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Willis v. United States

Mar 23, 2020
448 F. Supp. 3d 1048 (W.D. Mo. 2020)


Case No. 6:16-cv-03251-SRB


Carrie S. WILLIS, Plaintiff, v. UNITED STATES of America, Defendant.

Allan L. Wainwright, Pro Hac Vice, Albuquerque, NM, Jeff Michael Bauer, Steve Garner, Strong-Garner-Bauer, PC, Grant Rahmeyer, Strong, Garner, Bauer PC, Springfield, MO, for Plaintiff. Cari Franke Walsh, Jeffrey P. Ray, United States Attorney's Office, Kansas City, MO, for Defendant.

Allan L. Wainwright, Pro Hac Vice, Albuquerque, NM, Jeff Michael Bauer, Steve Garner, Strong-Garner-Bauer, PC, Grant Rahmeyer, Strong, Garner, Bauer PC, Springfield, MO, for Plaintiff.

Cari Franke Walsh, Jeffrey P. Ray, United States Attorney's Office, Kansas City, MO, for Defendant.



On November 12, 2019, the Court commenced a two-day bench trial on Plaintiff Carrie S. Willis's claims based on the Federal Tort Claims Act, 28 U.S.C. § 1346, et seq. ("FTCA"). Pursuant to Federal Rule of Civil Procedure 52(a)(1), "In an action tried on the facts without a jury ..., the court must find the facts specially and state its conclusions of law separately." The Court need not make specific findings on all facts but only "on the ultimate facts necessary to reach a decision." Allied Van Lines, Inc. v. Small Bus. Admin. , 667 F.2d 751, 753 (8th Cir. 1982) (citations omitted). "Findings are adequate if they afford a reviewing court a clear understanding of the basis of the trial court's decision." Id. (citations and internal quotation marks omitted).

I. Findings of Fact

Based on the evidence presented at trial and the Court's credibility determinations of the witnesses who provided testimony, the Court makes the following fact findings:

$1 Presidential Coin History

1. In 2007, the United States Treasury ("Treasury") began issuing $1 coins depicting deceased United States Presidents with the intended purpose of having the coins replace paper dollars.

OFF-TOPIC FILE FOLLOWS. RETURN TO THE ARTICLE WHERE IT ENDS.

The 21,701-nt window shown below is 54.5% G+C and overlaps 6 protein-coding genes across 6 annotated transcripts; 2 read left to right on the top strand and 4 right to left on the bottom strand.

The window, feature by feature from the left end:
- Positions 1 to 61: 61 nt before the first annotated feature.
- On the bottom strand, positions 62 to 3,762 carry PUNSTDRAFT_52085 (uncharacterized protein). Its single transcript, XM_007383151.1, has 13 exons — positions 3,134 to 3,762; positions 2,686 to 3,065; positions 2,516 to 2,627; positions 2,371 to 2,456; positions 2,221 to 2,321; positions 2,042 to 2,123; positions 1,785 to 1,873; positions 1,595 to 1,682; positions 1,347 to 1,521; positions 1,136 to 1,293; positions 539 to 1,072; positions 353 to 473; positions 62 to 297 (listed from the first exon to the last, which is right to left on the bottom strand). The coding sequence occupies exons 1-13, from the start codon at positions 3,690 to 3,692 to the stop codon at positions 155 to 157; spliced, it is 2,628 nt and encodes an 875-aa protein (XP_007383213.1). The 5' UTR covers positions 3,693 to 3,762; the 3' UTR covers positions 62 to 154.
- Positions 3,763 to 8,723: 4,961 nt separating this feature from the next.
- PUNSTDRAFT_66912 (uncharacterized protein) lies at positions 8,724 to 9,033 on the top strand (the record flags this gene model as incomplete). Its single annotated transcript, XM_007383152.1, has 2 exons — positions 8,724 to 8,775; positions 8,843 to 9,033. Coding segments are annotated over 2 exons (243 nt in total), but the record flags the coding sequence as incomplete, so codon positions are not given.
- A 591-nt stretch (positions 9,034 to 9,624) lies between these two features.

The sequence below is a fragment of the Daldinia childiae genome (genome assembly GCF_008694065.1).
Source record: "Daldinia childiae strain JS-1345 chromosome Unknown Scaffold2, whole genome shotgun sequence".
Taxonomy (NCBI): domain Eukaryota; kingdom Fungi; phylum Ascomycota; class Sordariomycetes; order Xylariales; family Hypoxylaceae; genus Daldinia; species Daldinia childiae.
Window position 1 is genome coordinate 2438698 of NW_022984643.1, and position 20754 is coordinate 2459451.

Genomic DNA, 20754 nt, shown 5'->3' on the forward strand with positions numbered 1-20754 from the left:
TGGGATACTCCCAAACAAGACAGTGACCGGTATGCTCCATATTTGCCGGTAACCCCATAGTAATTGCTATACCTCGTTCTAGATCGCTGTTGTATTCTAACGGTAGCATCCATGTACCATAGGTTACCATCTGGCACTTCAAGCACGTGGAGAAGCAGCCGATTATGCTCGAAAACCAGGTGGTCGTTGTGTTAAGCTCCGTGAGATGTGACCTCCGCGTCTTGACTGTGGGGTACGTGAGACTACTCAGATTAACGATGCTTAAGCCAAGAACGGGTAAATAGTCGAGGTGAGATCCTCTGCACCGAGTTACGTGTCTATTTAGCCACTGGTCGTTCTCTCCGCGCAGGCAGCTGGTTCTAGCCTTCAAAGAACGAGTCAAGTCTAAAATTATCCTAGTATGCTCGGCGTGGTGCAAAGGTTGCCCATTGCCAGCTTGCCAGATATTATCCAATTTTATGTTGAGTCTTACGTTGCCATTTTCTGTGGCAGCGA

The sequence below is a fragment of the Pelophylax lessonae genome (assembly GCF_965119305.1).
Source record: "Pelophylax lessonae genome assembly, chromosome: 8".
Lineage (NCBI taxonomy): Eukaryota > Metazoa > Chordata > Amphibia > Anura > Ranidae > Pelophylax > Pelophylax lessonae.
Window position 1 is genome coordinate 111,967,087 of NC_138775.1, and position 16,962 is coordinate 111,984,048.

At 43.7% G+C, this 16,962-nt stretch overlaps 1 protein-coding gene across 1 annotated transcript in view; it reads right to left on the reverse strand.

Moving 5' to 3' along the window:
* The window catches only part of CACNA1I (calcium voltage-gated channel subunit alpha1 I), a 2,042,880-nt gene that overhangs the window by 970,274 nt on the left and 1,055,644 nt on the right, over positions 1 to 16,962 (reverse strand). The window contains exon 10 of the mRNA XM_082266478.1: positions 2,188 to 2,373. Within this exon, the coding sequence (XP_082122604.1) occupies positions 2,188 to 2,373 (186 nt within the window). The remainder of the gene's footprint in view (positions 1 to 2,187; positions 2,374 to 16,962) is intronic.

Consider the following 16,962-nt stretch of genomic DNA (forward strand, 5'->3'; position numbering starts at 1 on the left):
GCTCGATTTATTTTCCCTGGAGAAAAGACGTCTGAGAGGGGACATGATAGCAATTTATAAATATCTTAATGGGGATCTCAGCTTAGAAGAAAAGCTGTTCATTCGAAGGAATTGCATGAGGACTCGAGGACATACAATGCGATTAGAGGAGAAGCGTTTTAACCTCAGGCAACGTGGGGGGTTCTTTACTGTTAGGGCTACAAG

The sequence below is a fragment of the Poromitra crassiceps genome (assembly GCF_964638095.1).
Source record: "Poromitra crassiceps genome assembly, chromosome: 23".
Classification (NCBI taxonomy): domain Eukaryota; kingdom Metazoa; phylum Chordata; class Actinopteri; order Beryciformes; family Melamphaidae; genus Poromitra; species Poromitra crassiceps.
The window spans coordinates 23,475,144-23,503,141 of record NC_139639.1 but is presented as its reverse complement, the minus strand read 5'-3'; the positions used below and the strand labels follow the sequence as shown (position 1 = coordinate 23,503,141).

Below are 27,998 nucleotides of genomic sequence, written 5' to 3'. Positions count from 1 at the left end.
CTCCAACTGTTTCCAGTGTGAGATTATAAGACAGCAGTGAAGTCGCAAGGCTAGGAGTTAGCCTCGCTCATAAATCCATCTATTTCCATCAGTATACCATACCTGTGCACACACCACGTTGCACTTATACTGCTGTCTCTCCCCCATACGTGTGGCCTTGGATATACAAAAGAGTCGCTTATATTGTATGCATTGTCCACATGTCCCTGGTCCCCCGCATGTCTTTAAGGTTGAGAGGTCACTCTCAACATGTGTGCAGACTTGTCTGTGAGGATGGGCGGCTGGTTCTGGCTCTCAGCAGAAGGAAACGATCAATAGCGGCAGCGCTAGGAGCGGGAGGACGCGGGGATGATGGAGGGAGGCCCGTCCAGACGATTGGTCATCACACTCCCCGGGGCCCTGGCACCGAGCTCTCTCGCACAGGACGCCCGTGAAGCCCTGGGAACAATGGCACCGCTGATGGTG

2. The initial release of these $1 Presidential coins (George Washington through James Garfield) was done by the Treasury on a rolling basis between February 15, 2007, (George Washington) and November 17, 2011 (James Garfield).

3. The $1 Presidential coins from George Washington through James Garfield were intended for wide circulating production and accordingly were minted in large numbers ranging from a high of over 163 million George Washington coins to a low of over 36 million James Buchanan coins.

4. In all, over two billion $1 Presidential coins were produced by the United States Mint at facilities in Denver and Philadelphia between 2007 and 2011, using a production process that moved as quickly as possible for the purpose of getting the coins into circulation as United States currency.

5. The minting process involved taking a massive metal coil, feeding the coil into a blanking press to create coin-sized disks, placing the metal disks into a larger heater (running between 700° to 900° F.),

feeding the annealed disks into "cleaning" and "upsetting" processes, and then running the disks into high-speed stamping and edge-lettering presses.

6. The $1 Presidential coins minted between 2007 and 2011 were produced with no particular care, were dumped into bins by the thousands, and shot into "ballistic" bags at ballistic speed causing a lot of friction to the surface of the coins.

7. Newly-minted coins were then placed into bags of 2,000 coins each.

8. A large portion of the $1 Presidential coins minted between 2007 and 2011 were then sent from the United States Mint to a third-party vendor, Coin Wrap, a commercial processor for wrapping, rolling, and boxing to be used in commerce as currency.

9. This wrapping, rolling, and boxing process subjected the surface to considerable friction impacting the circulating quality of the coins by using a vacuum to draw up coins into an industrial hopper and then dropping them into a wrapping process.

10. To commercially wrap the coins, the coins in each roll were compressed by machine and then wrapped in multiple thin layers of paper, making an extremely tight package. To unwrap the coins, a roll would have had to be cracked open with considerable force.